When he wants to, Stephen King is capable of writing stunningly beautiful stories championing the human spirit in the face of extreme adversity (Duma Key is an example). Under the Dome is not such a book. This is a story about human ugliness, and it's all the more uncomfortable because it rings true. Even so, the brilliance of King's writing is evident on every one of the 1,074 pages. Fair warning: don't start this book unless you have some time on your hands. Uncomfortable though the book may be, it's compelling and suspenseful, and once you start reading, it quickly becomes very difficult to put down.
Sort: Oldest first | Newest first
Showing 1-10 of 43 posts in this discussion
Initial post: Nov 11, 2009 8:07:17 AM PST
L. Caminiti says:
Thanks for the revue and adding in the aspects of right wing extremists and antimilitary and hints at global warming. Because of these elements I will not buy the book. I am sick and tired of authors lecturing me when I read.
Posted on Nov 11, 2009 7:20:10 PM PST
Carson Hall says:
Jeremy, thank you for your review, excellently written and thorough. I look forward to getting my copy (is in the mail now), so I can start reading. I just hope that it isn't as addicting as The Stand. I read that in 1978 when it was first released, and could not put it down. the rest of my life came to a complete standstill, but now I am older with more responsibility, lol.
Posted on Nov 11, 2009 8:22:31 PM PST
Debbi Bressler says:
Thanks for your thorough review. Like L. Caminiti, I believe I will pass on this one. Too much of a political agenda for me.
In reply to an earlier post on Nov 12, 2009 7:40:59 AM PST
Carl B. Glover says:
Yes, King has assiduously promoted a radical left-wing agenda in much of his recent writing. That's why I stopped reading him. He needs a good editor, but I guess he's beyond that now. Too bad. He is a marvelous storyteller when he's not being a political lobbyist.
Posted on Nov 12, 2009 1:37:27 PM PST
The bad guys are "right-wing fundamentalist Christians"? Yawn....
Posted on Nov 12, 2009 10:31:28 PM PST
Thanks Jeremy, great review. You did an artful job of sharing your thoughts and reactions to major story elements without giving away the story! I have a sense of whether the book would be a fit for me, with all of the experience of discovery in tact. Well done! Jordan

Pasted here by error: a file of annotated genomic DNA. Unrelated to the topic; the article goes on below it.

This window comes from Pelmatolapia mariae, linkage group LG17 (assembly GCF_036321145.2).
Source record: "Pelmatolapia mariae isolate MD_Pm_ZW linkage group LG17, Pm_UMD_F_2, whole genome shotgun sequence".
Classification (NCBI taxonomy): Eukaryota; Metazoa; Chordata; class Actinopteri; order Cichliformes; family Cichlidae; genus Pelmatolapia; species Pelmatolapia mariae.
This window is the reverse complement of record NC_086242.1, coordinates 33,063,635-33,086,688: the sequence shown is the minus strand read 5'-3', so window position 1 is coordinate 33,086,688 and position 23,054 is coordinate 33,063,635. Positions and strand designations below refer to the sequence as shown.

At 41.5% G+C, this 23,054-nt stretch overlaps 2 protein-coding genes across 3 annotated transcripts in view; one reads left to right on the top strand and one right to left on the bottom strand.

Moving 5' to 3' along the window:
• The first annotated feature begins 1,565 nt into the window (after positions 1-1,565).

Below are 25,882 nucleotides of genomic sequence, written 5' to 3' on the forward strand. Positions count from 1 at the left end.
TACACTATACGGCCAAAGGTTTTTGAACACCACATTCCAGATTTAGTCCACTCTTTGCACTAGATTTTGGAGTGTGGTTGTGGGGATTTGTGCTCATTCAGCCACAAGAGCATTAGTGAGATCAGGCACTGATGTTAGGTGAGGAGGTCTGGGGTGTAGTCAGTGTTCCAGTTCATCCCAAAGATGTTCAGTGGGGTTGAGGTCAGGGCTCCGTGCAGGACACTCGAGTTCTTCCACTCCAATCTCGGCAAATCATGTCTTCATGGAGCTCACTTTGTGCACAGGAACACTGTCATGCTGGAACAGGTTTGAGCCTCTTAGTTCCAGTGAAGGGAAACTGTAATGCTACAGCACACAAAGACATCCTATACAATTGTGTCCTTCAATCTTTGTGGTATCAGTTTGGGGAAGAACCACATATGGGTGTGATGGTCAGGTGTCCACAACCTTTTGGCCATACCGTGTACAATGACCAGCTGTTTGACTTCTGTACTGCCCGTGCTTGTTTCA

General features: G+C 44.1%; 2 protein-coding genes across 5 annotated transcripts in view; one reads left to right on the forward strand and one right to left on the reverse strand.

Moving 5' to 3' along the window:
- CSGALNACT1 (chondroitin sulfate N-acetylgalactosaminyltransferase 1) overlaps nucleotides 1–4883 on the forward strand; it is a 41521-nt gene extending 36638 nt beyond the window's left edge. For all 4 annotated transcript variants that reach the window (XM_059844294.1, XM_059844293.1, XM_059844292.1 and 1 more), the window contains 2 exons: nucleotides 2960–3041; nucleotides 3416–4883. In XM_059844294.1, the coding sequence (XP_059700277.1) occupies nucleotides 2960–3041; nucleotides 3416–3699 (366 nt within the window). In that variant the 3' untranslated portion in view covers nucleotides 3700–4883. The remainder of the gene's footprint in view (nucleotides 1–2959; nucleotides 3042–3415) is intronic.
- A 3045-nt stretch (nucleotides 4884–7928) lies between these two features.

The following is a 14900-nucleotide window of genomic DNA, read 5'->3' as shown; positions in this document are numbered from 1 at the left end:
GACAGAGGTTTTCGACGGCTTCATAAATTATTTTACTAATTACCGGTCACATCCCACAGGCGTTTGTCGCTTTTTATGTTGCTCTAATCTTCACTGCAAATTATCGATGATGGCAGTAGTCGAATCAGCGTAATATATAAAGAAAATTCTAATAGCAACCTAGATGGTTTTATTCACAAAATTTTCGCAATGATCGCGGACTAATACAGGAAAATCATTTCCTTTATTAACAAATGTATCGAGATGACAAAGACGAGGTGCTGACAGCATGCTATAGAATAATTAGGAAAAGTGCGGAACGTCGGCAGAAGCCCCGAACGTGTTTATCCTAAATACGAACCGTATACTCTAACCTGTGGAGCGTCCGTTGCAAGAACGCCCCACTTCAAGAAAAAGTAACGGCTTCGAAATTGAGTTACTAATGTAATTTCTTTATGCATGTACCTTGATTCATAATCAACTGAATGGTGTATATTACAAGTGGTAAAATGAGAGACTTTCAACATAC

Posted on Nov 13, 2009 5:08:35 AM PST
Last edited by the author on Nov 13, 2009 5:10:10 AM PST
I do not agree with you that "much of the prose is beautifully crafted." The prose is mostly pedestrian, mostly dialogue for that matter. It also has nothing like the steady buildup of tension that characterizes the great King novels, notably Salem's Lot or The Stand or even Dead Zone.
And I also feel your statement "readers familiar with King's work will be unsurprised to find foul language" is misleading. True, there tends to be some foul language in King's work. But this novel is subsumed with it. It permeates the dialogue and the description to an offensive and off-putting degree, far more than in a typical King novel. The characters barely speak - they barely think - except in profanity. It's practically nauseating to read at times.
It's nothing like the great King novels, say Salem's Lot, which (a) did have "beautifully crafted" prose and (b) had little profanity and no gratuitous profanity.
Posted on Nov 13, 2009 12:11:56 PM PST
J. Smallwood says:
I was pleased to see in your review that King started with this idea over 30 years ago.... when I saw the cover I was concerned that he'd gotten the idea watching The Simpsons Movie. :) j/k This sounds like one I'll get from the library instead of the bookstore. Thanks for the in-depth review.
Posted on Nov 18, 2009 3:30:36 PM PST
"The fact that the villains are all right-wing fundamentalist Christians (extremely hypocritical Christians at that) is probably a statement of some sort..."
Yes, a statement that SK finds those types of over the top, bigoted people to be scary. After finishing the book today I admit he does reduce a few of his characters to insane, one-note caricatures, but by and large he points out that those who love to hide behind religion to defend their cruel, intolerant actions are reprehensible, especially when they hold political office. Granted he's pointing out the obvious...
Posted on Nov 19, 2009 2:39:41 PM PST
I will read the book based on this review as I look forward to heroes who are extreme left wing radicals (otherwise known as normal people). I should point out to readers that there is a codeword for extreme RIGHT wing christians. It is Republican.